A new direct-injection fuel system will help GM’s Gen-V small-block engine deliver greater fuel efficiency compared with the current generation. The fifth-generation small block is an all-new engine family that builds on the architectural and technology legacy of previous generations with greater efficiency, performance and refinement.
General Motors is investing more than $1 billion in manufacturing facilities associated with producing Gen-V small-block engines, resulting in the creation or retention of 1,711 jobs.
GM announced the new direct-injection fuel system for the small block at the Performance Build Center, in Wixom, Mich., as the final fasteners on the 100-millionth production small-block engine – a 638-hp supercharged LS9 engine for the Corvette ZR1 – were tightened. The small block was introduced in 1955.
“Direct injection is a vital progression from conventional port fuel injection that enables an advanced, new level of engine management. The precise control of combustion afforded from direct injection makes it almost entirely an engineering ‘win-win’ – you get enhanced power and torque in addition to better fuel efficiency,” said Bill Visnic, analyst and senior editor at Edmunds.com.
“The evolution to direct injection should be as significant for the next-generation small-block V-8 as perhaps any single engineering upgrade in this storied engine’s nearly 60-year history,” Visnic said.
In the fifth-generation small block, the all-new direct injection combustion system will work with a higher compression ratio and other technologies to enhance efficiency. That means greater performance using less fuel than comparably sized Gen-IV engines.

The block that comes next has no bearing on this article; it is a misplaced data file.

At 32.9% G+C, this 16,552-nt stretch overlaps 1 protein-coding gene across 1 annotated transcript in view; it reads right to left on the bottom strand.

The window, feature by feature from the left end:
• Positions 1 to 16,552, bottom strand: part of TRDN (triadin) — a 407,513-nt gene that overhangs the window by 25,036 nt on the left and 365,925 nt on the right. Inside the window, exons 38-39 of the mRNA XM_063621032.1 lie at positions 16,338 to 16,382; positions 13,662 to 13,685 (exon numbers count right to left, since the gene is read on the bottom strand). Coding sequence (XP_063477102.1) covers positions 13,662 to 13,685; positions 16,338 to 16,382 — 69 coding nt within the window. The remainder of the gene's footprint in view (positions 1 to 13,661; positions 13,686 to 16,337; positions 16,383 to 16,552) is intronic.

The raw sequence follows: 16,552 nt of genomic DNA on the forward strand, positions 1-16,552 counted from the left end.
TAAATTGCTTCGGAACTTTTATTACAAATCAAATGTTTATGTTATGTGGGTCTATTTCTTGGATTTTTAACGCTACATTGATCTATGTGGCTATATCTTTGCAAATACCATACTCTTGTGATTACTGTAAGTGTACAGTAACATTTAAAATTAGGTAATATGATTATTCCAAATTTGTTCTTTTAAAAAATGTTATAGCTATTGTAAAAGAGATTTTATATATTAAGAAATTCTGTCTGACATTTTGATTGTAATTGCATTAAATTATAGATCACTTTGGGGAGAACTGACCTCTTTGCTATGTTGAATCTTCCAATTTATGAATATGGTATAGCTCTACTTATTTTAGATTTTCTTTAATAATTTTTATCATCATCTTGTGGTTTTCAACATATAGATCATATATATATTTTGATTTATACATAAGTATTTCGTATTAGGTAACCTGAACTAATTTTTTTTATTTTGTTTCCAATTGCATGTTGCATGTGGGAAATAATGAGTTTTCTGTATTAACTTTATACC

“The Gen-V small block is an all-new, state-of-the-art engine family that will offer more efficiency and refinement than any other small block in its more than half-century of production,” said Jordan Lee, chief engineer. “For customers, that will mean cars and trucks that deliver more while using less gas to do it.”
The Gen-V small block will go into production in the near future and is guaranteed to have 4.4-inch bore centers – the center-to-center distance between cylinders that has been part of the small-block’s architecture from its introduction 56 years ago.
General Motors Co. (NYSE:GM, TSX: GMM) and its partners produce vehicles in 30 countries, and the company has leadership positions in the world's largest and fastest-growing automotive markets. GM’s brands include Chevrolet and Cadillac, as well as Baojun, Buick, GMC, Holden, Isuzu, Jiefang, Opel, Vauxhall and Wuling. More information on the company and its subsidiaries, including OnStar, a global leader in vehicle safety, security and information services, can be found at http://www.gm.com.